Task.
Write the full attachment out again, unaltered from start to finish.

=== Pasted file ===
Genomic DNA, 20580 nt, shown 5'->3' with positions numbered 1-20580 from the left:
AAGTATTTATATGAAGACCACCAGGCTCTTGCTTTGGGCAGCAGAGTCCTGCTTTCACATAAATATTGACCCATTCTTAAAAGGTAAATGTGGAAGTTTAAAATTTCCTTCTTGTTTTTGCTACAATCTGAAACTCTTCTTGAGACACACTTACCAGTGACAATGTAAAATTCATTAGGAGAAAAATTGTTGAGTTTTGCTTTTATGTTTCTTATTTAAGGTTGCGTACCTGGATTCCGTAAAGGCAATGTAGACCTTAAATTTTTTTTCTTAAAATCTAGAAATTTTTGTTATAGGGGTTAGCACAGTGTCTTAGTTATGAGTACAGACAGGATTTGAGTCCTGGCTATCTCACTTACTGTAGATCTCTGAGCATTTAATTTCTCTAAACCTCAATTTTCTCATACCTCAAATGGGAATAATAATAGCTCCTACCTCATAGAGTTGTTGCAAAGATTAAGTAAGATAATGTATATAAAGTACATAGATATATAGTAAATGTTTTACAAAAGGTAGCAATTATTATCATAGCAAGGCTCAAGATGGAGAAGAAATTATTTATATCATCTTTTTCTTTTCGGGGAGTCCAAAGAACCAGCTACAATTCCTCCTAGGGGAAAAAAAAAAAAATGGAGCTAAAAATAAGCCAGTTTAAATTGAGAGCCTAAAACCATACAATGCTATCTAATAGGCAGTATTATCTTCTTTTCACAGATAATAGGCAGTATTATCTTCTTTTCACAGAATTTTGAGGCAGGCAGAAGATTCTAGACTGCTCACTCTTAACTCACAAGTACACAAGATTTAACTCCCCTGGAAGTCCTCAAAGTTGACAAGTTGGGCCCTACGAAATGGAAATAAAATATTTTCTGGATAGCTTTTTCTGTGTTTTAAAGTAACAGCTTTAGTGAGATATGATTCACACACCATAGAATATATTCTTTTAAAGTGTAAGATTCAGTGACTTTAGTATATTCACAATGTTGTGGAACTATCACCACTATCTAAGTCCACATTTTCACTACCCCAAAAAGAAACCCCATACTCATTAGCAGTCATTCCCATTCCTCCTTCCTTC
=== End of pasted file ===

Genomic DNA, 20580 nt, shown 5'->3' with positions numbered 1-20580 from the left:
AAGTATTTATATGAAGACCACCAGGCTCTTGCTTTGGGCAGCAGAGTCCTGCTTTCACATAAATATTGACCCATTCTTAAAAGGTAAATGTGGAAGTTTAAAATTTCCTTCTTGTTTTTGCTACAATCTGAAACTCTTCTTGAGACACACTTACCAGTGACAATGTAAAATTCATTAGGAGAAAAATTGTTGAGTTTTGCTTTTATGTTTCTTATTTAAGGTTGCGTACCTGGATTCCGTAAAGGCAATGTAGACCTTAAATTTTTTTTCTTAAAATCTAGAAATTTTTGTTATAGGGGTTAGCACAGTGTCTTAGTTATGAGTACAGACAGGATTTGAGTCCTGGCTATCTCACTTACTGTAGATCTCTGAGCATTTAATTTCTCTAAACCTCAATTTTCTCATACCTCAAATGGGAATAATAATAGCTCCTACCTCATAGAGTTGTTGCAAAGATTAAGTAAGATAATGTATATAAAGTACATAGATATATAGTAAATGTTTTACAAAAGGTAGCAATTATTATCATAGCAAGGCTCAAGATGGAGAAGAAATTATTTATATCATCTTTTTCTTTTCGGGGAGTCCAAAGAACCAGCTACAATTCCTCCTAGGGGAAAAAAAAAAAAATGGAGCTAAAAATAAGCCAGTTTAAATTGAGAGCCTAAAACCATACAATGCTATCTAATAGGCAGTATTATCTTCTTTTCACAGATAATAGGCAGTATTATCTTCTTTTCACAGAATTTTGAGGCAGGCAGAAGATTCTAGACTGCTCACTCTTAACTCACAAGTACACAAGATTTAACTCCCCTGGAAGTCCTCAAAGTTGACAAGTTGGGCCCTACGAAATGGAAATAAAATATTTTCTGGATAGCTTTTTCTGTGTTTTAAAGTAACAGCTTTAGTGAGATATGATTCACACACCATAGAATATATTCTTTTAAAGTGTAAGATTCAGTGACTTTAGTATATTCACAATGTTGTGGAACTATCACCACTATCTAAGTCCACATTTTCACTACCCCAAAAAGAAACCCCATACTCATTAGCAGTCATTCCCATTCCTCCTTCCTTC